U.S.-China trade talks resume in October

Legislative Watch: U.S.-China back at the table; appropriations on Congress schedule; net farm income increasing; Australian pork coming to U.S.

P. Scott Shearer, Vice President

September 6, 2019

3 Min Read
Illustration of U.S. and China on a trade collision course
Getty Images/iStockphoto

The top trade officials of the United States and China will meet early October in Washington, D.C., to resume trade negotiations. This announcement comes after a new round of tariffs and increased heated rhetoric in the ongoing escalation of the trade war. This will be the first face-to-face meeting since July.

The importance of reaching an agreement was emphasized by American Farm Bureau Federation President Zippy Duvall, saying “While the latest Chinese tariffs are no surprise, they are no more welcome than before. The Trump administration must focus on keeping the negotiations with China on course to resolve this trade war.

“We appreciate efforts by the U.S. Trade Representative and the agriculture department to open new markets and expand others. Farmers and ranchers are grateful for mitigation payments, too. For many, those payments are the single-most critical factor in their ability to stay in farming for a little while longer. But let’s be clear: those payments do not make them whole, especially with additional challenges from Mother Nature. Many farmers and ranchers cannot withstand continued uncertainty in trade. We must restore and expand markets.”

China recently announced measures to boost domestic consumption and strategies to increase the countries manufacturing capabilities in an effort to insulate itself from the effects of the trade war.

Congress returns with time ticking on fiscal year
Congress returns next week from the summer recess with only 13 legislative days before the end of the fiscal year. The Senate is expected to begin consideration of Fiscal Year ’20 appropriation bills. The House of Representatives has passed 10 of the 12 appropriations bills. With such a short time before the end of the fiscal year, the House of Representatives plans to pass a short-term continuing resolution the week of Sept. 16 to keep the federal government running.

The key issue for agriculture is Congressional consideration of the U.S.-Mexico-Canada Agreement. USTR and the House Democratic USMCA working group have been meeting throughout the summer recess to try and reach an agreement that will allow a Congressional vote on the trade agreement before the end of the year. It is critical that Congress vote on USMCA this year otherwise election year politics will take over and the agreement could languish until after the 2020 election.

Net farm income estimated to increase
USDA’s Economic Research Service is estimating net farm income to increase to $88 billion, a 4.8% increase over last year. When adjusted for inflation it is $86.5 billion, an increase of 2.9%. Net farm income was $136.5 billion in 2013. The average net farm income from 2000-18 was $90 billion.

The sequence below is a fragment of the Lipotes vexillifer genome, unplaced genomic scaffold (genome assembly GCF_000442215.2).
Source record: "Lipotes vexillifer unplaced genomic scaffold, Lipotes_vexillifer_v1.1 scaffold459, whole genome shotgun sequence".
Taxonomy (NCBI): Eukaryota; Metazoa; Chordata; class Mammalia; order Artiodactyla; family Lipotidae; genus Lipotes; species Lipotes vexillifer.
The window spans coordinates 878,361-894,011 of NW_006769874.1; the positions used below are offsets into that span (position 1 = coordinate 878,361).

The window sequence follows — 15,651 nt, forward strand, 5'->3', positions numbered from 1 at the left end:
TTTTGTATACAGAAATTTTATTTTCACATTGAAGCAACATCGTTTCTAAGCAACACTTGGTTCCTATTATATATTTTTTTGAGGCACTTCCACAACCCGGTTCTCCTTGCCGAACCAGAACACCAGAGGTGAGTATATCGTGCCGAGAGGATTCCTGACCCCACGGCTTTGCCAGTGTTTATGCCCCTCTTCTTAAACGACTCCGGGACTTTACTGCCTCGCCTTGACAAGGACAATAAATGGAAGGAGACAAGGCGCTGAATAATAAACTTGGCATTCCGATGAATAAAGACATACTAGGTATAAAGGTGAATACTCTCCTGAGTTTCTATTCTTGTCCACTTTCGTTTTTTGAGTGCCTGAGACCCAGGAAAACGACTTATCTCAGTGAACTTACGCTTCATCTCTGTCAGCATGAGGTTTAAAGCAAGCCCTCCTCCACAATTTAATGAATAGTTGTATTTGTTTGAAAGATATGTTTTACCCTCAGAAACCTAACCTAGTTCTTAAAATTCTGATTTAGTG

The increase is primarily due to $19.5 billion in direct government payments, including the $13 billion in trade mitigation payments. This is a 43% increase in direct government payments. Crop insurance payments are not included in ERS’ forecast. Without federal payments, farm income would total $69 billion this year.

Australia can export raw pork products to U.S.
USDA’s Food Safety and Inspection System reviewed Australia’s raw pork inspection system and determined it is equivalent to the U.S. inspection system. Australia will now be allowed to export raw pork to the United States from swine slaughtered on and over Aug. 29.

Source: P. Scott Shearer, who is solely responsible for the information provided, and wholly owns the information. Informa Business Media and all its subsidiaries are not responsible for any of the content contained in this information asset.

About the Author(s)

P. Scott Shearer

Vice President, Bockorny Group, Inc.

Scott Shearer is vice president of the Bockorny Group Inc., a leading bipartisan government affairs consulting firm in Washington, D.C. With more than 30 years experience in government and corporate relations in state and national arenas, he is recognized as a leader in agricultural trade issues, having served as co-chairman of the Agricultural Coalition for U.S.-China Trade and co-chairman of the Agricultural Coalition for Trade Promotion Authority. Scott was instrumental in the passage of China Permanent Normal Trade Relations and TPA. He is past chairman of the USDA-USTR Agricultural Technical Advisory Committee for Trade in Animals and Animal Products and was a member of the USAID Food Security Advisory Committee. Prior to joining the Bockorny Group, Scott served as director of national relations for Farmland Industries Inc., as well as USDA’s Deputy Assistant Secretary for Congressional Affairs (1993-96), serving as liaison for the Secretary of Agriculture and the USDA to Congress.

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